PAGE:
Pakistan flood death toll exceeds 1,000
deaths of Widespread floods in Pakistan surpassed 1,000 since mid-June, officials said Sunday, as the country’s climate minister described the deadly monsoon season as “a serious climate catastrophe.”
Flash floods from the heavy rains washed away villages and crops as soldiers and rescue workers evacuated stranded residents to the safety of relief camps and brought food to thousands of displaced Pakistanis.
Pakistan’s National Disaster Management Authority reported that the death toll since the start of the monsoon season this year reached 1,061 people earlier than normal – in mid-June – after new deaths were reported in various provinces.
Sherry Rehman, a Pakistani senator and the country’s top climate chief, said in a video posted to Twitter that Pakistan is experiencing a “major climate disaster, one of the worst of the decade.”
“We are right now at zero on the frontline of extreme weather events, in a relentless cascade of heatwaves, wildfires, flash floods, multiple glacial lake outbursts, flooding and now the decade’s monster monsoon is doing nothing – stopping chaos across the country,” she said The on-camera statement was retweeted by the country’s ambassador to the European Union.
Overnight, the northwestern province of Khyber Pakhtunkhwa was hit by flooding from the Swat River, where tens of thousands of people – particularly in Charsadda and Nowshehra districts – were evacuated from their homes to relief camps set up in government buildings. Many have also taken shelter at roadsides, said Kamran Bangash, a provincial government spokesman.
According to Bangash, about 180,000 people were evacuated from Charsadda and 150,000 from the villages in Nowshehra district.
Khaista Rehman, 55, no relative of the climate minister, took shelter with his wife and three children on the edge of the Islamabad-Peshawar highway after his home in Charsadda was flooded overnight.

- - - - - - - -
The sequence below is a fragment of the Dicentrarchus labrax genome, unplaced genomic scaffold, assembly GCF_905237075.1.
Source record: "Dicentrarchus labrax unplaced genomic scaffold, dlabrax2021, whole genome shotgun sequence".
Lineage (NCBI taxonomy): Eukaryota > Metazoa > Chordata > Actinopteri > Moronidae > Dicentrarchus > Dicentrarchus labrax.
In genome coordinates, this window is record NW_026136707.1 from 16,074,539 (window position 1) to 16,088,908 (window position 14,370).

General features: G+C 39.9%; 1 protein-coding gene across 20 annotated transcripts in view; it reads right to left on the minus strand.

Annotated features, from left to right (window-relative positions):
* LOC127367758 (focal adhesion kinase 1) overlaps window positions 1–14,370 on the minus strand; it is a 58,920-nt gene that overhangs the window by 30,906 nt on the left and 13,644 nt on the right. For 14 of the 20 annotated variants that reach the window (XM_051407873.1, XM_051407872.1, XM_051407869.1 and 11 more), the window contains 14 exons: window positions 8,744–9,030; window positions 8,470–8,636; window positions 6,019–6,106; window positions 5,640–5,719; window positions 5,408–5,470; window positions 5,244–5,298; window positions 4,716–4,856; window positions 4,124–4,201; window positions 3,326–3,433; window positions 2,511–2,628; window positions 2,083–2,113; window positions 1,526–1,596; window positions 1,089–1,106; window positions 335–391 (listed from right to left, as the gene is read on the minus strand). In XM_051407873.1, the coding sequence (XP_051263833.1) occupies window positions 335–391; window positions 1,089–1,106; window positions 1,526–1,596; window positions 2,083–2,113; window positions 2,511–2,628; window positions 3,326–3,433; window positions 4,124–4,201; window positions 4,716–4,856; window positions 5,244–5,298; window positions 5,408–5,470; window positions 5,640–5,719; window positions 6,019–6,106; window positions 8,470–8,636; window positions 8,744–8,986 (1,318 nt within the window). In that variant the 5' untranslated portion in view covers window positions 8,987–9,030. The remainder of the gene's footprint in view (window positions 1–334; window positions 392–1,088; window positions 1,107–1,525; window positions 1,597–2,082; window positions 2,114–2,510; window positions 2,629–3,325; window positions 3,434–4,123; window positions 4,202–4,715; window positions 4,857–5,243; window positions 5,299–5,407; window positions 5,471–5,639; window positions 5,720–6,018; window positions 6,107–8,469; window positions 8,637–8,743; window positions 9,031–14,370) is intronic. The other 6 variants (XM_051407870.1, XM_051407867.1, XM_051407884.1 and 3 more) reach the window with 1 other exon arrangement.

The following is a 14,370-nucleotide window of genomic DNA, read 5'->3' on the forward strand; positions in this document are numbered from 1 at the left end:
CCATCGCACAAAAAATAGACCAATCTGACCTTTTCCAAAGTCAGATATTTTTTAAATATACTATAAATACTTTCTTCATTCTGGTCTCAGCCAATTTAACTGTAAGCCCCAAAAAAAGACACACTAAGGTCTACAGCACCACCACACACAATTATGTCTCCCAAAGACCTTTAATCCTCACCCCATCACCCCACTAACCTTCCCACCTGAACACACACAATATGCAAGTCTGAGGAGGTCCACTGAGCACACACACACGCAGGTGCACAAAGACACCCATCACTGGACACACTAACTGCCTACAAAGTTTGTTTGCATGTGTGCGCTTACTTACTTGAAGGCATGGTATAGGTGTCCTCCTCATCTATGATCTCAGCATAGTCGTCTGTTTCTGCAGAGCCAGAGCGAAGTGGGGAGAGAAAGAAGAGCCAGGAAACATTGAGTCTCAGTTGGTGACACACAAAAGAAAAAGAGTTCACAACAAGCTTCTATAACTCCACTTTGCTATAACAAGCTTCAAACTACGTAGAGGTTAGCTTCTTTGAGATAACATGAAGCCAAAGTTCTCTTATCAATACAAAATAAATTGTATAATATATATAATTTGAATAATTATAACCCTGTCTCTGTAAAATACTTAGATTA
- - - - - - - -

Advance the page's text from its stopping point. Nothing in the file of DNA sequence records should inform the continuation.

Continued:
“Thank God we’re safe from the flooded area pretty high up that road now,” he said. “Our crops are gone and our home is destroyed, but I am grateful to Allah that we are alive and I will start life anew with my sons.”
The unprecedented monsoon season has affected all four provinces of the country. Nearly 300,000 homes were destroyed, numerous roads were made impassable and power outages were widespread, affecting millions of people.
Pope Francis said Sunday he wanted to reassure his “closeness to the people of Pakistan who have been hit by catastrophic floods.” During a pilgrimage to the Italian city of L’Aquila, which was hit by a deadly earthquake in 2009, Pope Francis said he prays “for the many victims, for the injured and for the evacuees, and for international solidarity to be swift and generous.”
Rehman told Turkey’s TRT World news agency that when the rains subside, “we could have a good quarter or a third of Pakistan under water.”
“This is a global crisis and of course we need better planning and sustainable development on the ground. … We need climate-resilient crops and structures,” she said.
In May, Rehman told BBC Newshour that both the north and south of the country were experiencing extreme weather events due to rising temperatures. “So in the north right now we are experiencing what is known as glacial lake flooding, which we have a lot of because Pakistan is home to the highest number of glaciers outside of the polar region.”
The government has dispatched soldiers to help civilian authorities with rescue and relief operations across the country. The Pakistan Army also said in a statement it had airlifted 22 tourists trapped in a valley in the north of the country to safety.
Prime Minister Shabaz Sharif visited flood victims in the Baluchistan city of Jafferabad. He promised that the government would provide housing for all those who lost their homes.